At a time when representative democracy is increasingly revealed as ineffectual, phony or both – a kabuki theater of empty formalisms that disguise the offstage conspiracies of corporate/state elites – many people look to the Internet for salvation. After all, the Internet is far more open, participatory and meritocratic than the closed, corporate-dominated process of our formal democracy.
But even with these capacities, the Internet is not a solution because in the end the Internet is only a hosting platform. A basic question must be answered: How should a more serious deliberative democracy be structured in online spaces?
Let the record show that the insurgent Pirate Party in Germany has made some significant progress on this problem. Its new open source software platform, LiquidFeedback, is credited with helping the Pirates host more open, participatory and serious internal debates about party policies -- and to organize themselves to take action in conventional political arenas.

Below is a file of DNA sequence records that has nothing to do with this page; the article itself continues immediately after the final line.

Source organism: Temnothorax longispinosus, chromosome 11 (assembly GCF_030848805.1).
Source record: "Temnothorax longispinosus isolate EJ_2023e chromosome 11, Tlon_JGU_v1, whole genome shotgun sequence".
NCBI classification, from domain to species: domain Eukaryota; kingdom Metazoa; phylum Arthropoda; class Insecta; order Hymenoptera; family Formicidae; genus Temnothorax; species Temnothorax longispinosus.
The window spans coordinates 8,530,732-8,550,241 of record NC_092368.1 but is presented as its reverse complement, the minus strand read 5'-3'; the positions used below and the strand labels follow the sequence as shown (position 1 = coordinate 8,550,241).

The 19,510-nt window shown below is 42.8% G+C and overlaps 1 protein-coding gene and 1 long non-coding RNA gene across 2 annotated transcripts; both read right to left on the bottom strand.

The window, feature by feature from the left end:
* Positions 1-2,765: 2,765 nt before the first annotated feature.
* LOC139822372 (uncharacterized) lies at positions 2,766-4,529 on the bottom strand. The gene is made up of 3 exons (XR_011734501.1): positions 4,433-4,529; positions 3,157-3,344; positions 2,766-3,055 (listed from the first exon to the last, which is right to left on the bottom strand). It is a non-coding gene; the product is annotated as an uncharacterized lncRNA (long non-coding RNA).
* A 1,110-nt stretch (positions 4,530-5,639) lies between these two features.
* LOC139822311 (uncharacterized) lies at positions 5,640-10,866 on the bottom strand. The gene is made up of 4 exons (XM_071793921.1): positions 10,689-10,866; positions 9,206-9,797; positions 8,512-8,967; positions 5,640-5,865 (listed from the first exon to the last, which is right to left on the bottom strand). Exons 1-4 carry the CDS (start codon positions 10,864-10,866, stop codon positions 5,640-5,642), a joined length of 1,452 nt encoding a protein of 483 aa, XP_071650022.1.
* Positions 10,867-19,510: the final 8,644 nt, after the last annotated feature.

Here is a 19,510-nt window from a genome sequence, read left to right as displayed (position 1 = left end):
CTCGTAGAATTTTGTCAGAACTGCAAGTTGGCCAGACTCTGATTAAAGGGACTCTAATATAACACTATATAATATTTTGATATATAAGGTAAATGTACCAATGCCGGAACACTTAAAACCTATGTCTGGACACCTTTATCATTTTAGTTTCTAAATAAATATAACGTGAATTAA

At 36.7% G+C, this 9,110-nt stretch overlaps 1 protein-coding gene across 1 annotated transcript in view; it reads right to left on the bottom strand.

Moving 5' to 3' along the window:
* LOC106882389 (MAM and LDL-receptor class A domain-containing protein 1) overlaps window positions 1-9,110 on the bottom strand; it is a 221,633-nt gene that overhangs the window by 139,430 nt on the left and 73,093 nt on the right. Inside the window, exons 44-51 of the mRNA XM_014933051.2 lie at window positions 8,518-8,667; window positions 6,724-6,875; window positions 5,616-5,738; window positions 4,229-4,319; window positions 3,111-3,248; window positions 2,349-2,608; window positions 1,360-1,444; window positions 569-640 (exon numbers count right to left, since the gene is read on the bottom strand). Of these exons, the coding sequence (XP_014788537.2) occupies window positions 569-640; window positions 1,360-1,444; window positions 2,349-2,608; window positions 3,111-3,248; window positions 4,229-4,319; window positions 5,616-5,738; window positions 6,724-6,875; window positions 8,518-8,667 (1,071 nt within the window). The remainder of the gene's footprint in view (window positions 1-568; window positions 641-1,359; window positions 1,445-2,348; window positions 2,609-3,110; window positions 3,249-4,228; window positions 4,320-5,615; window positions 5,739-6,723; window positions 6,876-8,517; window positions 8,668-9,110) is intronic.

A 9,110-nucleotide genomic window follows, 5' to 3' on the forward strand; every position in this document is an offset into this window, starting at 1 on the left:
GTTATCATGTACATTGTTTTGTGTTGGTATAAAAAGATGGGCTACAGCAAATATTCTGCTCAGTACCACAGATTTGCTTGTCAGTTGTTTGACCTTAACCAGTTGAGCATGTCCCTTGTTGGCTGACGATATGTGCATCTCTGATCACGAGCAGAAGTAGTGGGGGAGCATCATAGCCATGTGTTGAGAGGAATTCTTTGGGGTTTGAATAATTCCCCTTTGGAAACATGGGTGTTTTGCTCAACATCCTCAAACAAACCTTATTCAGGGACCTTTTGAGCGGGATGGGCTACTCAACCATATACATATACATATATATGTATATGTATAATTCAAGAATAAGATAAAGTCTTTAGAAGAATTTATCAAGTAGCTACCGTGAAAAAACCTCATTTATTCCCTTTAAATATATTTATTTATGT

The makers of Liquid Feedback characterize their platform in a mission statement as “a bridge between direct and representative democracy.” They believe the software “has the potential to empower the ordinary members of mainstream political parties, making these parties more attractive to citizens and democracy stronger.” The software, released in version 2.0 in March 2012, is currently used by several associations and political parties.